Wednesday, July 07, 2010

Are we stuffed?

For my third blog post I had been preparing a lengthy polemic on life as a sudden parent (don't worry, family, no nasty surprises to come). That will have to wait. Today I was introduced to a compelling sustainability initiative - The Story of Stuff Project - which I had to give voice to.

Founded two years ago by Californian environmental author Annie Leonard, the project set out to draw attention to a runaway hit web movie The Story of Stuff, in which Leonard - much like Al Gore's Inconvenient Truth - presents a video treatise on the consequences of our (and especially America's) love of consumerism.

Now I would hardly consider myself to be an environmental evangelist - with my carbon footprint I'd be planting trees from now until forever before I could atone for my consumption.

I also work for a large corporation which runs factories that make stuff, distributes stuff, and trousers the proceeds from selling it. I drive a car, shop at supermarkets using my car, and consume electricity via the rainforestload to power all the things that make modern life fun. Including the computer I'm writing this on.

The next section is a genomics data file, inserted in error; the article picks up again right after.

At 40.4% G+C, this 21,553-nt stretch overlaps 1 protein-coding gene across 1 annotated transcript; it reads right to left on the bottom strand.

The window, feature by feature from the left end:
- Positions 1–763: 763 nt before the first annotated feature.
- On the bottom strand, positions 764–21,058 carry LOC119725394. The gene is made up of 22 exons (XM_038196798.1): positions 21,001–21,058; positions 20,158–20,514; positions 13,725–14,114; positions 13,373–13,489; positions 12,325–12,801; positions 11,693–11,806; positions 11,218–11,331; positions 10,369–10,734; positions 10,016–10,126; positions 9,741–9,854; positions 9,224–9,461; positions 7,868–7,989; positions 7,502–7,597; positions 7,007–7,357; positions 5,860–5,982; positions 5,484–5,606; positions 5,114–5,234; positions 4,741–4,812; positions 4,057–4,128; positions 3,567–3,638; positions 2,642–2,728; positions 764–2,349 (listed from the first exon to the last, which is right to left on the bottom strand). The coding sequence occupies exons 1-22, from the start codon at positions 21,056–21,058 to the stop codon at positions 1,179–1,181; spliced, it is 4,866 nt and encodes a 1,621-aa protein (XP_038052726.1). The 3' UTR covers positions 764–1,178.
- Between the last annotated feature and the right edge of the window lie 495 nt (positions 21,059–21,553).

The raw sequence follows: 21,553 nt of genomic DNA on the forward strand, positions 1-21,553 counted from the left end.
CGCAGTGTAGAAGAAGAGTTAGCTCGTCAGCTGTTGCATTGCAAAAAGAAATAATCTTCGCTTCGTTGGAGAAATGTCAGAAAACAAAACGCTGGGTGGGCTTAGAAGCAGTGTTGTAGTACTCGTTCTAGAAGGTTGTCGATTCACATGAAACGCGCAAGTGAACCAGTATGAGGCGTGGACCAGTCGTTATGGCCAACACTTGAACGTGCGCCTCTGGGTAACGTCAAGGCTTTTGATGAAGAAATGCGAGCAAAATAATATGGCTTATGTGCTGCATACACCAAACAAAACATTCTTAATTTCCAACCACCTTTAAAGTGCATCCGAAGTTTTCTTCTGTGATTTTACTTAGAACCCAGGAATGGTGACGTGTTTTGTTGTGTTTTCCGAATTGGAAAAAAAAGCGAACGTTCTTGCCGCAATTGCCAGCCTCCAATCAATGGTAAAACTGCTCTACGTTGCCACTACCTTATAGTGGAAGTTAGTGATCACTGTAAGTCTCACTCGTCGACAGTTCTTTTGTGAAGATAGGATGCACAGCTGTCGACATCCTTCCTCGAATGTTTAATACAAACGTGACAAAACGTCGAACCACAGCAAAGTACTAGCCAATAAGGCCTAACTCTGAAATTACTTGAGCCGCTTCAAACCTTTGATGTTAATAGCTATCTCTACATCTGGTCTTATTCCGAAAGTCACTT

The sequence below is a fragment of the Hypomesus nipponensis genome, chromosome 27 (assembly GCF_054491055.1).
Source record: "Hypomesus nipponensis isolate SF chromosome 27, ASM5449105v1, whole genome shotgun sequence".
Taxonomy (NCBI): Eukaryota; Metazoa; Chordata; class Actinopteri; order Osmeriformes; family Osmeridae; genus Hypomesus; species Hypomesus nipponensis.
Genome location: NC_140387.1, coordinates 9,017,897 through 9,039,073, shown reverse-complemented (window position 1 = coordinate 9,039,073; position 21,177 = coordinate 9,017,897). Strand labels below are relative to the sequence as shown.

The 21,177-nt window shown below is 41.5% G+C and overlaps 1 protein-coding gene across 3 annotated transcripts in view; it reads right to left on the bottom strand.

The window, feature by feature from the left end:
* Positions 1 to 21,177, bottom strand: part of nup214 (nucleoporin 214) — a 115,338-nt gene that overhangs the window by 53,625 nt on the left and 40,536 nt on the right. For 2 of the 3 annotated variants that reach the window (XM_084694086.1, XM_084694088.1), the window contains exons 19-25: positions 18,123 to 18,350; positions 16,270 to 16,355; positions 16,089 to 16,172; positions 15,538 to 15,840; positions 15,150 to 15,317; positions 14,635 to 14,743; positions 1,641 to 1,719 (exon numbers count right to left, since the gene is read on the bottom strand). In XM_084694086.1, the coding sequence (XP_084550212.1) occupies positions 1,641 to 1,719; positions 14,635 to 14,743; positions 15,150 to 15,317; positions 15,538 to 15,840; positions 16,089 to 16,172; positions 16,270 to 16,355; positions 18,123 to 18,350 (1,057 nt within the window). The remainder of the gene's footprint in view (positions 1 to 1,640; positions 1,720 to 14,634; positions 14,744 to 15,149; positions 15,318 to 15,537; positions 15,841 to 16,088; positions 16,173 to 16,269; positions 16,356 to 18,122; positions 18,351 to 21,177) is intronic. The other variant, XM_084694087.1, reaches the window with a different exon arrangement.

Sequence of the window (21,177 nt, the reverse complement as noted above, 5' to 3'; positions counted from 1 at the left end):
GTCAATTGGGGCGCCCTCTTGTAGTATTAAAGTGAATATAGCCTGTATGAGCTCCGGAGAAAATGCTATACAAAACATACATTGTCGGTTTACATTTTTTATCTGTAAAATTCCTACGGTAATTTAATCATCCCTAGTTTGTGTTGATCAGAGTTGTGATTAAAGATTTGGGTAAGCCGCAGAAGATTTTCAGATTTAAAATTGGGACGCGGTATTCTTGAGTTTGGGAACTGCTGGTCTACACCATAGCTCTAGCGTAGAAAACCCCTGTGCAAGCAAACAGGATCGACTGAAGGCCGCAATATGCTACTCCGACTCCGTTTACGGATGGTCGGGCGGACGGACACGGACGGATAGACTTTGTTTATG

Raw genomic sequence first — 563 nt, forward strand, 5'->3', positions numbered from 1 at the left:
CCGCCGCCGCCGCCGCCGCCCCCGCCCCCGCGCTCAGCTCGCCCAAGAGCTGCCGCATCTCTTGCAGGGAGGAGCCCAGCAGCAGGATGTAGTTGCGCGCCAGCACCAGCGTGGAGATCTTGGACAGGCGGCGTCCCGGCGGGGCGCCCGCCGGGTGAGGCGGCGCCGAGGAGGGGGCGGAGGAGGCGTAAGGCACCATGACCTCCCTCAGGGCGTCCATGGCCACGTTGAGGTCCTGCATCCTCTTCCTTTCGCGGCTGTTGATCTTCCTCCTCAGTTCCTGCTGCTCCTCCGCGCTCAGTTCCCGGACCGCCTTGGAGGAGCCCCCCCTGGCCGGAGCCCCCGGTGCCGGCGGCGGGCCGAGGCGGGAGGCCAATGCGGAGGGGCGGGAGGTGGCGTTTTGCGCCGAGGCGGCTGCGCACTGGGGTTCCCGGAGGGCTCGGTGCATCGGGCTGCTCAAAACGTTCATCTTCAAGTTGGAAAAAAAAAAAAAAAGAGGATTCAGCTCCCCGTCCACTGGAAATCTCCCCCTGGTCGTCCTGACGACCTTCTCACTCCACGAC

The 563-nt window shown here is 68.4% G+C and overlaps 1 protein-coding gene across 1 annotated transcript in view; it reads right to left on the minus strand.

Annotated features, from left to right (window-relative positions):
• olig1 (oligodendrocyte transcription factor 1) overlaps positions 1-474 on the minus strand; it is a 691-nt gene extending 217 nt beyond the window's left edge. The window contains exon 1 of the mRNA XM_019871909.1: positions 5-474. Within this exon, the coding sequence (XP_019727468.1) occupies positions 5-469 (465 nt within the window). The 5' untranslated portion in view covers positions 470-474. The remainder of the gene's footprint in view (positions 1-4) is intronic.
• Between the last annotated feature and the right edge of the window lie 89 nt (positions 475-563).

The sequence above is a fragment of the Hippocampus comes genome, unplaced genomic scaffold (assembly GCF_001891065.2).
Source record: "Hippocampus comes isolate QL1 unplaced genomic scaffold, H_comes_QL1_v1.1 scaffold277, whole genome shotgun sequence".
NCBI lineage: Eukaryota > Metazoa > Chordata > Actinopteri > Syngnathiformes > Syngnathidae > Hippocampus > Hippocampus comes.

Where Leonard's film and subsequent awareness project really scores is in its intelligent and well thought-through examination of just how sustainability projects really only scrape the surface of the efforts that are really required to rescue the planet from irreversible exhaustion of its natural resources. From the extraction of raw materials through to the disposal of finished goods, The Story of Stuff spans the entire consumption chain with admirable depth, presenting some alarming facts about the human consequences of mass consumerism amongst the very nations that can least afford them.

We may all be good Earth citizens in separating our paper and our plastics into separate waste bins but, says Leonard in the movie, "it doesn't get to the core of the problem": for every bin we leave for the dustmen every two weeks, 70 bins of waste would have been generated 'upstream' just to make the stuff that one dustbin outside our house contains. Something seems out of balance.

Since Leonard and chums launched the project, additional components have been added, including a new animated film on 'cap and trade' - the energy-trading solution devised by Enron of all people. Most recently the project has launched The Story of Bottled Water, a equally rich examination of our love - and mine - of drinking earth's next resource to go to war over from a bottle ("Bottled water costs about 2000 times more than tap water. Can you imagine paying 2000 times the price of anything else? How about a $10,000 sandwich?").

Anyway, I'll let you make up your own mind: watch the video below and check out the link on this page to see the whole Story of Stuff project, its downloads and other resources. Just don't throw them away.

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